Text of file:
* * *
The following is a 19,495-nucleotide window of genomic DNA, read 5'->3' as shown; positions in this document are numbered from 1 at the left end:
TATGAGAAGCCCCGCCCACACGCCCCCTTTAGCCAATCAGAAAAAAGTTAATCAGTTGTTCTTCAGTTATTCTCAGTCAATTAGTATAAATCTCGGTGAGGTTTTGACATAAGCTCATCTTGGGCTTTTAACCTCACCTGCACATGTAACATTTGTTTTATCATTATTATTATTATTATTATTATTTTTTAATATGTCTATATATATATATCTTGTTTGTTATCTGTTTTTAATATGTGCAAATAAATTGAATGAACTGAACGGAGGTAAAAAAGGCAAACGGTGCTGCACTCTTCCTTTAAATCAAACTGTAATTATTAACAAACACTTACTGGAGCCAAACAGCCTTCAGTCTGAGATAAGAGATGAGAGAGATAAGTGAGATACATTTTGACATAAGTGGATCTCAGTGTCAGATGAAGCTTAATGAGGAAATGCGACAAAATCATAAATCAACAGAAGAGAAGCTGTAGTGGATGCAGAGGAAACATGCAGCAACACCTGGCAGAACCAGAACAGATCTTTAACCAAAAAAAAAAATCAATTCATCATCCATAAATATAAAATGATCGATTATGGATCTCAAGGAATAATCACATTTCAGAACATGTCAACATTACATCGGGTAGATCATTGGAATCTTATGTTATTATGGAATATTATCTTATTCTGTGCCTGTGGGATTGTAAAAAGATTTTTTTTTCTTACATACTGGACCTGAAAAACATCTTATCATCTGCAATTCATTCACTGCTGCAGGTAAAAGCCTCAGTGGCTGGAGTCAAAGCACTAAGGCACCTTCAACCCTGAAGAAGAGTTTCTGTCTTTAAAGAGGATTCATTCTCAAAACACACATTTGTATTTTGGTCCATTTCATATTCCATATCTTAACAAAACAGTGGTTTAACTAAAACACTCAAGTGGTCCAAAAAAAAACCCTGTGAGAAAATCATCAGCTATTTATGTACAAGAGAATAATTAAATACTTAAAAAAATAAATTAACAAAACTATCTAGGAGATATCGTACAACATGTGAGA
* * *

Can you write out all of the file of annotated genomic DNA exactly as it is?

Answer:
The following is a 19,495-nucleotide window of genomic DNA, read 5'->3' as shown; positions in this document are numbered from 1 at the left end:
TATGAGAAGCCCCGCCCACACGCCCCCTTTAGCCAATCAGAAAAAAGTTAATCAGTTGTTCTTCAGTTATTCTCAGTCAATTAGTATAAATCTCGGTGAGGTTTTGACATAAGCTCATCTTGGGCTTTTAACCTCACCTGCACATGTAACATTTGTTTTATCATTATTATTATTATTATTATTATTTTTTAATATGTCTATATATATATATCTTGTTTGTTATCTGTTTTTAATATGTGCAAATAAATTGAATGAACTGAACGGAGGTAAAAAAGGCAAACGGTGCTGCACTCTTCCTTTAAATCAAACTGTAATTATTAACAAACACTTACTGGAGCCAAACAGCCTTCAGTCTGAGATAAGAGATGAGAGAGATAAGTGAGATACATTTTGACATAAGTGGATCTCAGTGTCAGATGAAGCTTAATGAGGAAATGCGACAAAATCATAAATCAACAGAAGAGAAGCTGTAGTGGATGCAGAGGAAACATGCAGCAACACCTGGCAGAACCAGAACAGATCTTTAACCAAAAAAAAAAATCAATTCATCATCCATAAATATAAAATGATCGATTATGGATCTCAAGGAATAATCACATTTCAGAACATGTCAACATTACATCGGGTAGATCATTGGAATCTTATGTTATTATGGAATATTATCTTATTCTGTGCCTGTGGGATTGTAAAAAGATTTTTTTTTCTTACATACTGGACCTGAAAAACATCTTATCATCTGCAATTCATTCACTGCTGCAGGTAAAAGCCTCAGTGGCTGGAGTCAAAGCACTAAGGCACCTTCAACCCTGAAGAAGAGTTTCTGTCTTTAAAGAGGATTCATTCTCAAAACACACATTTGTATTTTGGTCCATTTCATATTCCATATCTTAACAAAACAGTGGTTTAACTAAAACACTCAAGTGGTCCAAAAAAAAACCCTGTGAGAAAATCATCAGCTATTTATGTACAAGAGAATAATTAAATACTTAAAAAAATAAATTAACAAAACTATCTAGGAGATATCGTACAACATGTGAGA